Microsoft has already tightly integrated its Internet access into the new Windows 95 environment. Addresses for all kinds of Internet resources can be dragged onto the desktop, where they appear as colorful icons of their own; dragged again into E-mail messages to be shared with friends; and clicked on to begin an automatic dialing process. The Microsoft Network as an on-line service has its problems -- performance is sluggish and the content thin—but as new computers stream into the marketplace with Windows 95 already installed, millions of newcomers will find their way to the Internet by clicking that Microsoft icon.
  Hence the extra annoyance of its competitors over the little matter of Windows 95's disabling their users' existing Internet access. Many users who had installed the widely popular Netscape browser and then tried Microsoft's Internet Explorer discovered that Netscape would no longer work. The same problem affected users CompuServe's Internet in a Box software.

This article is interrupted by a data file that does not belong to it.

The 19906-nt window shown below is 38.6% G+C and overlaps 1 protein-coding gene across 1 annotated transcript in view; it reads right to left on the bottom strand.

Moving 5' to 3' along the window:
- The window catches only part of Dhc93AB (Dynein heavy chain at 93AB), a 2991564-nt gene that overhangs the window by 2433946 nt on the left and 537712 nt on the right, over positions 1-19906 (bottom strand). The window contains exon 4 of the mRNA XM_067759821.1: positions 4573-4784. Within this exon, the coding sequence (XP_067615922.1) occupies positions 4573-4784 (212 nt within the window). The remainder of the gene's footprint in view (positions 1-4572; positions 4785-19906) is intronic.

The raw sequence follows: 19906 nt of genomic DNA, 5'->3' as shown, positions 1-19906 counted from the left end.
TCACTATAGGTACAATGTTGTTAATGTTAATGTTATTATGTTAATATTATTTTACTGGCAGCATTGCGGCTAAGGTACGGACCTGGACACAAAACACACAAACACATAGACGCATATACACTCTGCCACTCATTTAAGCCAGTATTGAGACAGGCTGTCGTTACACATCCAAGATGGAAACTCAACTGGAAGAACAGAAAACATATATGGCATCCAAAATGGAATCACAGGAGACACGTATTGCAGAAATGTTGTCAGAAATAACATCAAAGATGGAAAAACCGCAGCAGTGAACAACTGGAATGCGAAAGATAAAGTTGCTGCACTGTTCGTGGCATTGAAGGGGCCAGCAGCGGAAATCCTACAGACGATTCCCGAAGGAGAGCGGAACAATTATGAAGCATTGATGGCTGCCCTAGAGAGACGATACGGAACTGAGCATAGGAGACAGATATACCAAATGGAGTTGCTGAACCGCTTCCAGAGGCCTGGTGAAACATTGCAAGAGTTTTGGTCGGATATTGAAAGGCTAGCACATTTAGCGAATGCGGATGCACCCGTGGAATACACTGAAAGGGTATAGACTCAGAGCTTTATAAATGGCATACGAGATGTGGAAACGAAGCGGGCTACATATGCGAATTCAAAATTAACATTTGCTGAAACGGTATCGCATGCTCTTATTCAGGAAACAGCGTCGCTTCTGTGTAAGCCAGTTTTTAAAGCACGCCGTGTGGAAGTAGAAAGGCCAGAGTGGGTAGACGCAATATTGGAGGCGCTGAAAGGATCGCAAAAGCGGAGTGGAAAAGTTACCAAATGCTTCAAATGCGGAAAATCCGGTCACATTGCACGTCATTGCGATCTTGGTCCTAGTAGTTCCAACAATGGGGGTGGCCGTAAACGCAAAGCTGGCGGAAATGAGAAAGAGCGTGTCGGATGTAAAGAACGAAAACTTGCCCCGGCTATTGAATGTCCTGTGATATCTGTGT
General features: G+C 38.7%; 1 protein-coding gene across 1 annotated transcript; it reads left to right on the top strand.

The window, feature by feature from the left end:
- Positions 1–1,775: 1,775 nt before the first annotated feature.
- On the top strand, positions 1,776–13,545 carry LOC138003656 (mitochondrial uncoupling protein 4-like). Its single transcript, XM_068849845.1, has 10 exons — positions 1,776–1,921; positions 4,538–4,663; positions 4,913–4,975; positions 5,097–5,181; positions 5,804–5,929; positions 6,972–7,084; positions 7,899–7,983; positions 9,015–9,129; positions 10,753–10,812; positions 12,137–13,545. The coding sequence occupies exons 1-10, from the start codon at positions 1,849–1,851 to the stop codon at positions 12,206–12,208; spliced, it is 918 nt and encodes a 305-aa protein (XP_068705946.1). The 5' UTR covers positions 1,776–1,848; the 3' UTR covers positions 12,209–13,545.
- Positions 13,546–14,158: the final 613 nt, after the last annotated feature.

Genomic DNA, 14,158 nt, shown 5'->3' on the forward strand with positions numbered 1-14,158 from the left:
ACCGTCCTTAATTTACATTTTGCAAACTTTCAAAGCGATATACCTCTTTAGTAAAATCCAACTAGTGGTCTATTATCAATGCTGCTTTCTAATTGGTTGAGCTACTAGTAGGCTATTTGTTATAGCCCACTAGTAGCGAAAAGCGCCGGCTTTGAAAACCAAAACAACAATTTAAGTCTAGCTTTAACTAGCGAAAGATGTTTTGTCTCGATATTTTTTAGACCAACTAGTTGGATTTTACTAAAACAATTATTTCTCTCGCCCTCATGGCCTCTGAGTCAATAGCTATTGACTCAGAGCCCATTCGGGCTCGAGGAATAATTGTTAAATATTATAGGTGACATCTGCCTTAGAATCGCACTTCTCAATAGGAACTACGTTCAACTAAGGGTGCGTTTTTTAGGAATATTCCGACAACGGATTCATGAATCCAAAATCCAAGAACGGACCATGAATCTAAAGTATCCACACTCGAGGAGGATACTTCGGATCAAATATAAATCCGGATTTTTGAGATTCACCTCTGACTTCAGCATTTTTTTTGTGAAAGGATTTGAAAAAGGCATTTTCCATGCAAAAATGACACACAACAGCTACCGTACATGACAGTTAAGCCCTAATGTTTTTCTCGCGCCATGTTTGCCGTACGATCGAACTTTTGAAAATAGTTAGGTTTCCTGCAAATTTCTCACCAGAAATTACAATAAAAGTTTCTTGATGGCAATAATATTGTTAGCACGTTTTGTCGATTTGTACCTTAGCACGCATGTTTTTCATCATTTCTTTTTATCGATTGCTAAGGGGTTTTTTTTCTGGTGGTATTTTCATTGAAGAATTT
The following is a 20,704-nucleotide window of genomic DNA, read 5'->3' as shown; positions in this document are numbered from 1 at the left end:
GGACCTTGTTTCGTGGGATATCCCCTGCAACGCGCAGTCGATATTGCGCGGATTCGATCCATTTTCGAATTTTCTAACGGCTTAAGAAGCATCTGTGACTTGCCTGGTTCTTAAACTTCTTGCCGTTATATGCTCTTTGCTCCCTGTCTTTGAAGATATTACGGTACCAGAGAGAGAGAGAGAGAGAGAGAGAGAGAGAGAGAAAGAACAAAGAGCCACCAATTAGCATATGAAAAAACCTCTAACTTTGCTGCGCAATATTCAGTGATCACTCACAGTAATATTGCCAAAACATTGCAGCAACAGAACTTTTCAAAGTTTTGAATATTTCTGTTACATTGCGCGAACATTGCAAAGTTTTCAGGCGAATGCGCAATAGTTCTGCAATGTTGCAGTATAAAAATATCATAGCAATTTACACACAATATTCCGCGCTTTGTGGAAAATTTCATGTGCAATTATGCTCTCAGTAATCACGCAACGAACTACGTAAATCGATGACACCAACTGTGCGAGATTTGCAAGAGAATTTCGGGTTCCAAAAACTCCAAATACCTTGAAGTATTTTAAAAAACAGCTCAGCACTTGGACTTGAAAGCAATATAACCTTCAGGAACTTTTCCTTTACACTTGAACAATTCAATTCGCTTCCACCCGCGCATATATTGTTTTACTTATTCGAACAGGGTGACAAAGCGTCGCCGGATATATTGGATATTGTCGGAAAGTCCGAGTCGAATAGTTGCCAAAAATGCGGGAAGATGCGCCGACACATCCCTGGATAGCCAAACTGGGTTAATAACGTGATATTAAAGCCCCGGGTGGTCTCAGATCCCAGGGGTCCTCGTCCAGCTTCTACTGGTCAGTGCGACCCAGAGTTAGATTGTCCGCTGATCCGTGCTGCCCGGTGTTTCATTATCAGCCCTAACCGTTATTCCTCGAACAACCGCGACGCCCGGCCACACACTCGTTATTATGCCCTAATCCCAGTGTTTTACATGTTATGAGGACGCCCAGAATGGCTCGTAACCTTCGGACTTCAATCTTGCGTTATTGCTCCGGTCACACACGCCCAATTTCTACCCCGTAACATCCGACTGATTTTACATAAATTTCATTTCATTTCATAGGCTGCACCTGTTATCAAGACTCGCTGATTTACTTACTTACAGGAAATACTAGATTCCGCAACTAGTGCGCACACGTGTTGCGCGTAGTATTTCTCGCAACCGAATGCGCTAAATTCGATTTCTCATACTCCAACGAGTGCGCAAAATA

"Windows 95 includes a process that disables your Internet account," says David Pool, a top CompuServe executive. "And that's just the tip of the iceberg of the inappropriate things Microsoft does from a networking standpoint. It's a clear extrapolation of their operating system monopoly into the network application market."
   Microsoft is characteristically unrepentant. "This guy makes me laugh," says Brad Silverberg, head of the personal operating systems division. In the Microsoft version of events, Windows 95 does not "disable" anything. It just happens that some companies' applications cease functioning -- they "use nonstandard components" and "need special configuration." Those companies violated Microsoft's published guidelines, he says; they have realized their error and are preparing new versions of the software to repair the problem.
   The truth is not quite so innocent. Most Internet dial-up software written for Windows relies on a piece of software called winsock. Everyone's winsock is supposed to be more or less interchangeable with everyone else's, but differences do exist. Many vendors put their winsock into the Windows directory of the user's computer—a friendly practice, since it is then available to other software that might need it, but a risky one, too. If Windows 95 sees a non-Microsoft winsock, it carefully and explicitly replaces it.